"Spohn’s, The Ballet of the Elements (front cover). The San Francisco art critic, Tom Albright described this painting exhibited with the best works of West Coast painters including Mark Rothko and Clyfford Still in 1973: "[the painting] with its stripe-like allusions to landscape under a ‘sky’ of fluid, shorthand squiggles, is altogether unique in this context (i.e. the projection still of the fervor, the desperation, the iconoclasm and ethical commitment etc. that went into them) and perhaps for that reason stands out as the exhibition’s most monumental single masterpiece." ideal reference source for libraries"
San Francisco artist Clay Spohn (1898--1977), one of the best artists of the modern era,originated art movements of the twentieth century and painted with great beauty. Using Spohn's Notebooks, David Beasley has traced his thought and career. This book is amply illustrated with Spohn's drawings and paintings placed to elucidate the text. Many paintings are in color as Spohn used color superbly.
Spohn knows a lot about modern art and what he knows he has straight.
Walt Kuhn,artist, as quoted by Ralph Stackpole, sculptor.
Spohn has always been close to the spirit of dada and surrealist outrage, turning rage outward into delight and a benign sense of shock that would express the sense of humor that he felt was the core of the modern art impulse .... I consider David Beasley's monograph on the work of Clay Spohn one of the most moving documents I have read on an artist, revealing a compassion and sense of justice rarely encountered in the field of aesthetics. If this could be expanded into a book with color reproductions and further documentation I think a memorable achievement will occur.
John Hultberg, artist,
At long last! Clay Spohn, one of the really great artists of the 20th century, is about to become known .... Here was a Renaissance man full of humor and good will and rather shy.... Clay was a leveling influence at the C.S.F,A.—a softener to Clyfford Still's negativity and megalomania,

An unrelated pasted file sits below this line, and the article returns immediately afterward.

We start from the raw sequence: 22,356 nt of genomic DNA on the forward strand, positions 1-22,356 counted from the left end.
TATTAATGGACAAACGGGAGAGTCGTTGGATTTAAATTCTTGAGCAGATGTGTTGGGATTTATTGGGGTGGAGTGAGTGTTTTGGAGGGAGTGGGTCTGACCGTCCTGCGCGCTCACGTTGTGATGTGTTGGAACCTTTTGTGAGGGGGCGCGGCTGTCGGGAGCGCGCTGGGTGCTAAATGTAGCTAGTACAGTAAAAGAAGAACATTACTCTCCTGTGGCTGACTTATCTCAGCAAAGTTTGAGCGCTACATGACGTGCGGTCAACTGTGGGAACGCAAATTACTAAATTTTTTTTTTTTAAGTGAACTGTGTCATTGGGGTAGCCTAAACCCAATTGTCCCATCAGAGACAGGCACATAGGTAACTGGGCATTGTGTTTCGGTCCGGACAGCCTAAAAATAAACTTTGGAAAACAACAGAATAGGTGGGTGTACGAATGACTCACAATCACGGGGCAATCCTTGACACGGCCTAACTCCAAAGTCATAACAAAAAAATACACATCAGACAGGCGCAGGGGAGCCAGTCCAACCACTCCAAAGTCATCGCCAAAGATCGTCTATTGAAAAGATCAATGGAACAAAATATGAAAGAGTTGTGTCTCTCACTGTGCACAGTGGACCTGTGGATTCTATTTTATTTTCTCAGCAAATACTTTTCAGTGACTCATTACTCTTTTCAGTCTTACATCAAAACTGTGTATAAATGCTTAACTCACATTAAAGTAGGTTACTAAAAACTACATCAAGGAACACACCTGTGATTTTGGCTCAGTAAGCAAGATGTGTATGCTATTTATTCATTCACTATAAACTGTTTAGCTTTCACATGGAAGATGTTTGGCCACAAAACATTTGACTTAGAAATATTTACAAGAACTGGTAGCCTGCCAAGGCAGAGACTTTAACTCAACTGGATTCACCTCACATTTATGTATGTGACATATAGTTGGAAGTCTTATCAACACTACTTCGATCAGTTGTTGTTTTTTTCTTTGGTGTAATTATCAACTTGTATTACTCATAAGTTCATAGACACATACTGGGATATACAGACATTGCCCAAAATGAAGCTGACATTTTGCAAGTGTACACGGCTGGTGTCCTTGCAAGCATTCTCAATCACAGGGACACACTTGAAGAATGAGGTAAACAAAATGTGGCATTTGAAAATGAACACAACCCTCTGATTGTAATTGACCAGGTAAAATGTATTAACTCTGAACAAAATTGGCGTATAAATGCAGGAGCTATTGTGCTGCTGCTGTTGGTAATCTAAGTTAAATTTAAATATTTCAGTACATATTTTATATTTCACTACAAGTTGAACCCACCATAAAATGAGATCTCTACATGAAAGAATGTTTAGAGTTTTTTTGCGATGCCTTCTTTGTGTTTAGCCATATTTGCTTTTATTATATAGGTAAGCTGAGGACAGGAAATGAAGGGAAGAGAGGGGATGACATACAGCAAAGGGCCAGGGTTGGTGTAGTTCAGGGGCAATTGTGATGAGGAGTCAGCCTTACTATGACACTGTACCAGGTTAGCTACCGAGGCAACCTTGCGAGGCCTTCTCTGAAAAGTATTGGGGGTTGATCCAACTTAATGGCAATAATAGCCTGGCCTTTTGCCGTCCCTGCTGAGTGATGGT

Walt Kuhlman, artist,
Spohn's paintings from his Taos years invite interpretation as allusions to psychological states of being in more than one space-time at the same moment. By then he had attained the ability to picture the ambivalence of simultaneously different locations in space and time and the results were deeply engaging and illusive.
Wesley Rusnell, Curator, Roswell Museum and Art Center, New Mexico,
I feel that this book would be an important addition to art historical scholarship of this period, especially with a sufficient number of color reproductions that would do Spohn's work justice,
Michael Schwaeger, Director, University Art Gallery, Sonoma State University, California,
I do most enthusiastically welcome and support the idea of a book about Clay Spohn. The wonder is that it has not been done before, He was a great person and marvelous artist.
Hassel Smith, artist.
A full treatment of the career of Spohn strikes me as being of importance to the art history of this country.
David Witt, Curator, Harwood Foundation, New Mexico
Clay Spohn was one of the most important influences on me and my work ... not only me but many others.... The combination of originality and imagination, and wit, and care Clay brought to everything he did ... all this needs to be known.
Frank Lobdell, artist,Head, Department of Art, Stanford University, California,
Although little has been written about him, Spohn was among the most influential artists of his generation, Beasley's study strikes a nice balance between personal insight and an art historical treatment of Spohn's work.
Susan Landauer, Historian of Modern Art.
I heartily recommend the work of Clay Spohn and know him to have been a dedicated artist, worthy of recognition even though posthumous.
Richard Diebenkorn, artist.
Everyone loved Clay (for his personality), He was a party favourite, He could never afford his own bottle—-but he could drink with the best of them (Ed Corbett and BobCreally).
Judson Crews, poet,
Clay Spohn is a superb teacher and painter but not recognized.
Ed Corbett, artist,
He is a professional artist of the sharpest distinction, and a teacher of wide range and inspiration.
Paul Forster, artist,
visual arts NOTABLE BOOK